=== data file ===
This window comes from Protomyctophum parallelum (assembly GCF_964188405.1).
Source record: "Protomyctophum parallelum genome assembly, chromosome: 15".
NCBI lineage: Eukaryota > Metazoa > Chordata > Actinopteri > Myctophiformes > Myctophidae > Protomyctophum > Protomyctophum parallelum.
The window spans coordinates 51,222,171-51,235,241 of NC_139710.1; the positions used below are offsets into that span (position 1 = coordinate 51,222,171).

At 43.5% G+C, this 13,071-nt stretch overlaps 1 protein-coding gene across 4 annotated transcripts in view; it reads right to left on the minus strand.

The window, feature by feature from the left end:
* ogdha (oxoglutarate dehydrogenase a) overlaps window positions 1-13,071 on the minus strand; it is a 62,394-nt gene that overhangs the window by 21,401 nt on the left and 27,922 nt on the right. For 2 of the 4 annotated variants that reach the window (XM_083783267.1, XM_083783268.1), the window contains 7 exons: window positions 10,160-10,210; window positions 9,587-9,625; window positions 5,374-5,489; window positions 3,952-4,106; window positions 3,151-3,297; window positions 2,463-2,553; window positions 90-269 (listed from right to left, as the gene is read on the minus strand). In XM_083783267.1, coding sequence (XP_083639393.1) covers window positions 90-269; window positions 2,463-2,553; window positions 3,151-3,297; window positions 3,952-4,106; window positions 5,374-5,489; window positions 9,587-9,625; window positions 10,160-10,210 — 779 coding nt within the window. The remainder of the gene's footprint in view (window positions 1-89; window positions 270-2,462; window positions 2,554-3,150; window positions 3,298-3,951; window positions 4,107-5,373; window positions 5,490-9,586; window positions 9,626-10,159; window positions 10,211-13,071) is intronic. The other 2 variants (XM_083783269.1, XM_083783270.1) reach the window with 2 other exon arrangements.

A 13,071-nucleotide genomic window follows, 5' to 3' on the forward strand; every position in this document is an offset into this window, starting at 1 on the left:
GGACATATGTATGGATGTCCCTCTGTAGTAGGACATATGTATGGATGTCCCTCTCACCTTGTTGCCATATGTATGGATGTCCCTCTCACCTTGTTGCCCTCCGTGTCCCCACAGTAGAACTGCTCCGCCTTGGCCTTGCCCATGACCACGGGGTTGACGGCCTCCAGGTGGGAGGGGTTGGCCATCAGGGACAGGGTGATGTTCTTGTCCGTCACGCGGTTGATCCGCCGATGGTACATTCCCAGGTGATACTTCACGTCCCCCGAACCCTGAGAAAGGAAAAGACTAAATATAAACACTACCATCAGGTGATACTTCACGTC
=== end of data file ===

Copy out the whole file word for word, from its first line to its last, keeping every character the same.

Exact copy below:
This window comes from Protomyctophum parallelum (assembly GCF_964188405.1).
Source record: "Protomyctophum parallelum genome assembly, chromosome: 15".
NCBI lineage: Eukaryota > Metazoa > Chordata > Actinopteri > Myctophiformes > Myctophidae > Protomyctophum > Protomyctophum parallelum.
The window spans coordinates 51,222,171-51,235,241 of NC_139710.1; the positions used below are offsets into that span (position 1 = coordinate 51,222,171).

At 43.5% G+C, this 13,071-nt stretch overlaps 1 protein-coding gene across 4 annotated transcripts in view; it reads right to left on the minus strand.

The window, feature by feature from the left end:
* ogdha (oxoglutarate dehydrogenase a) overlaps window positions 1-13,071 on the minus strand; it is a 62,394-nt gene that overhangs the window by 21,401 nt on the left and 27,922 nt on the right. For 2 of the 4 annotated variants that reach the window (XM_083783267.1, XM_083783268.1), the window contains 7 exons: window positions 10,160-10,210; window positions 9,587-9,625; window positions 5,374-5,489; window positions 3,952-4,106; window positions 3,151-3,297; window positions 2,463-2,553; window positions 90-269 (listed from right to left, as the gene is read on the minus strand). In XM_083783267.1, coding sequence (XP_083639393.1) covers window positions 90-269; window positions 2,463-2,553; window positions 3,151-3,297; window positions 3,952-4,106; window positions 5,374-5,489; window positions 9,587-9,625; window positions 10,160-10,210 — 779 coding nt within the window. The remainder of the gene's footprint in view (window positions 1-89; window positions 270-2,462; window positions 2,554-3,150; window positions 3,298-3,951; window positions 4,107-5,373; window positions 5,490-9,586; window positions 9,626-10,159; window positions 10,211-13,071) is intronic. The other 2 variants (XM_083783269.1, XM_083783270.1) reach the window with 2 other exon arrangements.

A 13,071-nucleotide genomic window follows, 5' to 3' on the forward strand; every position in this document is an offset into this window, starting at 1 on the left:
GGACATATGTATGGATGTCCCTCTGTAGTAGGACATATGTATGGATGTCCCTCTCACCTTGTTGCCATATGTATGGATGTCCCTCTCACCTTGTTGCCCTCCGTGTCCCCACAGTAGAACTGCTCCGCCTTGGCCTTGCCCATGACCACGGGGTTGACGGCCTCCAGGTGGGAGGGGTTGGCCATCAGGGACAGGGTGATGTTCTTGTCCGTCACGCGGTTGATCCGCCGATGGTACATTCCCAGGTGATACTTCACGTCCCCCGAACCCTGAGAAAGGAAAAGACTAAATATAAACACTACCATCAGGTGATACTTCACGTC